It has had a huge impact on bitcoin. Prior to the ban, as much as 80 percent of new cryptocurrency was being minted by Chinese mining operations, according to Nikkei Asia. The majority of the sector is leaving the country now, and North America is the first destination.

“These miners that have become quite well to do have the means now to transfer their hardware overseas,” says Max Song, a partner at Hong Kong–based investment firm Pacific Century Group. “We now see an enormous concentration of global mining in North America. Specifically, in Canada.

Local conflicts over noise and energy use will only increase as more mines are established in the U.S. It presents both a problem for the local government and the industry.

Bitcoin mining noise can cause serious problems. The noise generated by bitcoin mining can be a nuisance to neighbors. It is understandable that local governments would seek to reduce those effects.

Too often, however, governments’ response to the racket—as the cases of Washington County and Plattsburgh show—has been to use heavy-handed rules to shut down the cryptocurrency industry rather than pursue peaceful coexistence.

Worse still, legitimate concerns about noise externalities can morph into a wholesale effort to regulate other aspects of the bitcoin-mining industry—including its energy use.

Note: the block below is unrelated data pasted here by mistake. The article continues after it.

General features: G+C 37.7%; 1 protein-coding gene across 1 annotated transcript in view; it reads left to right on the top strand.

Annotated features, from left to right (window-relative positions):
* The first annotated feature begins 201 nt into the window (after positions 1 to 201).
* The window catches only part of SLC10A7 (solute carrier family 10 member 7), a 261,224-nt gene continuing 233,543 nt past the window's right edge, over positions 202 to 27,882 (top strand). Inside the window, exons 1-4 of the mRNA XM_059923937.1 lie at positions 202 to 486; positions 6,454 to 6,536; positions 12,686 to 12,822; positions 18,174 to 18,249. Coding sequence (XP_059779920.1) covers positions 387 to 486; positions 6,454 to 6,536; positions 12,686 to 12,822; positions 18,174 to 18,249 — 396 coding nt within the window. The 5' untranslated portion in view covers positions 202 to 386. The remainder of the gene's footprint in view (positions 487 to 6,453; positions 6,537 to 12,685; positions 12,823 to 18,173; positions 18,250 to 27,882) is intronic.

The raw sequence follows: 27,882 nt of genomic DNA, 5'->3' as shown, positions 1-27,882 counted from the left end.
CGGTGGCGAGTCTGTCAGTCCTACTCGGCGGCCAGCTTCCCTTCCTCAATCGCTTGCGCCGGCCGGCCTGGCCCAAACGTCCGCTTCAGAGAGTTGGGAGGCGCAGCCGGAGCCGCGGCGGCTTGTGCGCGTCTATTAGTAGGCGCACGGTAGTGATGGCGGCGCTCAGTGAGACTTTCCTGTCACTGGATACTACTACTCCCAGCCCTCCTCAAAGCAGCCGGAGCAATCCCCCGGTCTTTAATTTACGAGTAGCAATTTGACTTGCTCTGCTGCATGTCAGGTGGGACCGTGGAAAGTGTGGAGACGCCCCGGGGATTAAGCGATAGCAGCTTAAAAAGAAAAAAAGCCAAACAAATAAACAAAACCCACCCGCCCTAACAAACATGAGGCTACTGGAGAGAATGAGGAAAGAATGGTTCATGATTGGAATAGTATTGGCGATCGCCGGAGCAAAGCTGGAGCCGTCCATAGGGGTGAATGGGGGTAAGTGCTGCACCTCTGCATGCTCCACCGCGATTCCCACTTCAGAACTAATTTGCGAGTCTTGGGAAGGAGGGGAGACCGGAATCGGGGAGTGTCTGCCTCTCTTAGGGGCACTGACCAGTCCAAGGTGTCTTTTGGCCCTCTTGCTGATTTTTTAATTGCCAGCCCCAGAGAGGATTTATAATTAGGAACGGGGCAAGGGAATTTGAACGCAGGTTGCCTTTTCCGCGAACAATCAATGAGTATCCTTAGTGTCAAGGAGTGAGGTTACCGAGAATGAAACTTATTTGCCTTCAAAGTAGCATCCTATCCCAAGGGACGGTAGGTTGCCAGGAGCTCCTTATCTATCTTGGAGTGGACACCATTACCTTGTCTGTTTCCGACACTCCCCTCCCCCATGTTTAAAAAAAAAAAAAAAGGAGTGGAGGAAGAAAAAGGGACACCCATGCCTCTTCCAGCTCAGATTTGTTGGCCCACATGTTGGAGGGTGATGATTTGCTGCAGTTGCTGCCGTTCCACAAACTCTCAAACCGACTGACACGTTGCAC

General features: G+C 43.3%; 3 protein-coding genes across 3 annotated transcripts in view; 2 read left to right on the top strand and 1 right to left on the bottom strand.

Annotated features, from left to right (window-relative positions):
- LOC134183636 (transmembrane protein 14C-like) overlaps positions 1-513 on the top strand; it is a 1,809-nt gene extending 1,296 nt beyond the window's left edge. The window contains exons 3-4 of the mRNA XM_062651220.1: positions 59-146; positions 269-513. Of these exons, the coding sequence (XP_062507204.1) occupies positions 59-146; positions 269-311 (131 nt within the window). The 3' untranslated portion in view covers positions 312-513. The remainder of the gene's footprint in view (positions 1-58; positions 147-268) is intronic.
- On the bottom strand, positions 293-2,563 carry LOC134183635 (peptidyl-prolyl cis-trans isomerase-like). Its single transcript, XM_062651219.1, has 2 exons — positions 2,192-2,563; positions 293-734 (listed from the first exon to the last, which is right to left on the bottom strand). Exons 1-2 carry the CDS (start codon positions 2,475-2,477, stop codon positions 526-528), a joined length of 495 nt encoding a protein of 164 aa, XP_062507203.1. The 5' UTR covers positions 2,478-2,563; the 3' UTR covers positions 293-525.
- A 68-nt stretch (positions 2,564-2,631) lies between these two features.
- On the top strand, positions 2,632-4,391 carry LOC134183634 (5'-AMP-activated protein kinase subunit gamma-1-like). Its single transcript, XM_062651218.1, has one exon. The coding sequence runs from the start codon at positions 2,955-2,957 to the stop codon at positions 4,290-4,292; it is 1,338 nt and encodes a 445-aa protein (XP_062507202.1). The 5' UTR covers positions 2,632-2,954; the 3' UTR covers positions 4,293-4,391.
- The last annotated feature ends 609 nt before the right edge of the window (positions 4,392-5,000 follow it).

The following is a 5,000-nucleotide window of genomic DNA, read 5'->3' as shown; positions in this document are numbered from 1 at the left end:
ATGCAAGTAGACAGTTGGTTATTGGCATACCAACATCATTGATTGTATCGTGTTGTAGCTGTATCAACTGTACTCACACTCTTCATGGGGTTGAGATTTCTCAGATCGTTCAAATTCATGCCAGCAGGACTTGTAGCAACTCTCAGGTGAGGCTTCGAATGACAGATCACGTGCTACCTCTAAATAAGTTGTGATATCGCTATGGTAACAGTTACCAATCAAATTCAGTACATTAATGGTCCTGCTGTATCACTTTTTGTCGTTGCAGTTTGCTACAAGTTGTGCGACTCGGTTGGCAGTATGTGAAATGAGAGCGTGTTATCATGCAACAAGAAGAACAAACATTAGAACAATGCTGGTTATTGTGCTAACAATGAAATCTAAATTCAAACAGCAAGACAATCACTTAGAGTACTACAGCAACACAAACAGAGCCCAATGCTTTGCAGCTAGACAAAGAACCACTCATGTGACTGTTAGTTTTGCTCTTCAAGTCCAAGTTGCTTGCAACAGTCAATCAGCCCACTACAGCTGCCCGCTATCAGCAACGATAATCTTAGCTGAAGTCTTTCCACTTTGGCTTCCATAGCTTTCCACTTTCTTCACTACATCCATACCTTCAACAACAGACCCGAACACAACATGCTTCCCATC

These regulations can, as Missoula County’s example shows, be an effective way to tax bitcoin mining. This is economically expensive and could be counterproductive for the environment.

Mines which were once located in this county for the purpose of generating abundant, carbon-free hydroelectric energy could now be moved to another area of the state or to a country that has more coal-fired electricity.

Other companies Are you installing mines? at oil and gas wells where they use spare fuel—that would otherwise be “flared” or burned off into the atmosphere—to power their operations. These mines reduce carbon emissions. They would still have to produce more renewable energy under Missoula’s rules.

Bitcoin and cryptocurrency in general are a relatively new field that is difficult for people to comprehend and harder for politicians and regulators to regulate. It has led to a push to regulate or ban it at every level of government. The U.S. Securities and Exchange Commission doesn’t pose a threat to crypto mining, rather, the local planning commission.